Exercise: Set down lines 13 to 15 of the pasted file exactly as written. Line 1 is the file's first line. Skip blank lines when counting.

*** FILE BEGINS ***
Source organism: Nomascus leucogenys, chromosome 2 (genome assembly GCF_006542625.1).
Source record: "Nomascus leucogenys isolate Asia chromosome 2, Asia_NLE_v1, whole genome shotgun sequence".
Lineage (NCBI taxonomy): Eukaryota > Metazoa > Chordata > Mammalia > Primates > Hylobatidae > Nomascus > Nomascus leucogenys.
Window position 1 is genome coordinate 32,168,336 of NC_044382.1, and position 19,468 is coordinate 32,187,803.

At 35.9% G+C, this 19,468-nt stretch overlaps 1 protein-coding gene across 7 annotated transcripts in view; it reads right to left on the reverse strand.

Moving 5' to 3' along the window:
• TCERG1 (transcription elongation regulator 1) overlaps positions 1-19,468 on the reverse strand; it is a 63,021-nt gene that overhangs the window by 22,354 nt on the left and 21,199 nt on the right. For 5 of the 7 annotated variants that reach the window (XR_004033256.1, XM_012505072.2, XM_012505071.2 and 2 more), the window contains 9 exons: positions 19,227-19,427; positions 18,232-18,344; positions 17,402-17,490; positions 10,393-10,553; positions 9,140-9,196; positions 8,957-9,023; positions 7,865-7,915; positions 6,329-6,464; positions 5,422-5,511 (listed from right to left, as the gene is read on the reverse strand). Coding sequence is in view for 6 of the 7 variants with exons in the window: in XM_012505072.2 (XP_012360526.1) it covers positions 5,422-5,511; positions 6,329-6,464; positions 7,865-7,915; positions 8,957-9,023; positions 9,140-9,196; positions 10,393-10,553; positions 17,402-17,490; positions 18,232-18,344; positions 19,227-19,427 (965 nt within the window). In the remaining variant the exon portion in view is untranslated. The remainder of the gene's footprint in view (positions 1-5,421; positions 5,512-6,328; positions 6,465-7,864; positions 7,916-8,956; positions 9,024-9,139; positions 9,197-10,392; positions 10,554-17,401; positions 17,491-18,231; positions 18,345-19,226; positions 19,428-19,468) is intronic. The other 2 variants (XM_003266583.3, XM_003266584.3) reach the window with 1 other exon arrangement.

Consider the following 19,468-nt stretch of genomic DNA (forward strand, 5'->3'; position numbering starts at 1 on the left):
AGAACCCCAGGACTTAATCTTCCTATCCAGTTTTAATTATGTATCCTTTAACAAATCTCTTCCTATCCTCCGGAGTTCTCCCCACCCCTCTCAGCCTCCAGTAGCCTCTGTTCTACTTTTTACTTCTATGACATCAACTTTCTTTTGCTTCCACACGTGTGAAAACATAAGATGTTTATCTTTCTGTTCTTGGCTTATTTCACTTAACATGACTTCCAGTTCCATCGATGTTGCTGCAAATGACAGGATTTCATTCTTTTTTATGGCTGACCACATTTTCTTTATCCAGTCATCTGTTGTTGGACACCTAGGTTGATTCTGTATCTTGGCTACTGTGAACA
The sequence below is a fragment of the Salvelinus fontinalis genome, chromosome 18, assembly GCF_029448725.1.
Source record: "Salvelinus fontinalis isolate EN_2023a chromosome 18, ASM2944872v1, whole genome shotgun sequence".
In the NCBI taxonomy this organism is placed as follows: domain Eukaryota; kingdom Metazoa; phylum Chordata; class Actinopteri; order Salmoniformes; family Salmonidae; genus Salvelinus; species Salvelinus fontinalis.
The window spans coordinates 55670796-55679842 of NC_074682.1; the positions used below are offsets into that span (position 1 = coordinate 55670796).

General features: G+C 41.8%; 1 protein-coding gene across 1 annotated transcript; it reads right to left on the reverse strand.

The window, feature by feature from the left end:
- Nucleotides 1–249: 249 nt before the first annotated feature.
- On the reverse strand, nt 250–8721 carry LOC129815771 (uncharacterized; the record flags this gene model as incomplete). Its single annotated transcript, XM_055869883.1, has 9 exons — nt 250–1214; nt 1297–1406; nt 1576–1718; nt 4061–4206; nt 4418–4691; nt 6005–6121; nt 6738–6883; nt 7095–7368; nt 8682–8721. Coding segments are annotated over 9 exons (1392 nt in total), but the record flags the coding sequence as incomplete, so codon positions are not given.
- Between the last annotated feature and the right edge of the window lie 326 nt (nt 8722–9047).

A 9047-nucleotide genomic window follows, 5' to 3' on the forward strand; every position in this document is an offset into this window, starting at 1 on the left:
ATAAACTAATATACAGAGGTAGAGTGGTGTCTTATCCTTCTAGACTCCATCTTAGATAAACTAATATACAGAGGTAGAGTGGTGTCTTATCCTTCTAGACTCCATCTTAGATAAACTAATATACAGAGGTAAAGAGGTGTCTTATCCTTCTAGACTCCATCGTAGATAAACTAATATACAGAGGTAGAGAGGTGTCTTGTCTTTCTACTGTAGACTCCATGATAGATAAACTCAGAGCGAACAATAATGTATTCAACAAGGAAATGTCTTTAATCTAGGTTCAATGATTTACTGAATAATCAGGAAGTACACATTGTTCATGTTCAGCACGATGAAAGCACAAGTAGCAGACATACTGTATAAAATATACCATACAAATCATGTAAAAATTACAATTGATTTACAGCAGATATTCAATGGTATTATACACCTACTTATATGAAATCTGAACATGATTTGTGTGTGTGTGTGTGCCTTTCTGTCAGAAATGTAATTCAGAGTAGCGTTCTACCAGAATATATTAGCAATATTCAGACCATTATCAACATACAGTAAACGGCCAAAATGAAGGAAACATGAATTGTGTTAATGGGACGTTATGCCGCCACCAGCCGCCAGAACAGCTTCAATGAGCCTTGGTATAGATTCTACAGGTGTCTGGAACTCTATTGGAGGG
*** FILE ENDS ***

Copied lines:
The window spans coordinates 55670796-55679842 of NC_074682.1; the positions used below are offsets into that span (position 1 = coordinate 55670796).

General features: G+C 41.8%; 1 protein-coding gene across 1 annotated transcript; it reads right to left on the reverse strand.

The window, feature by feature from the left end: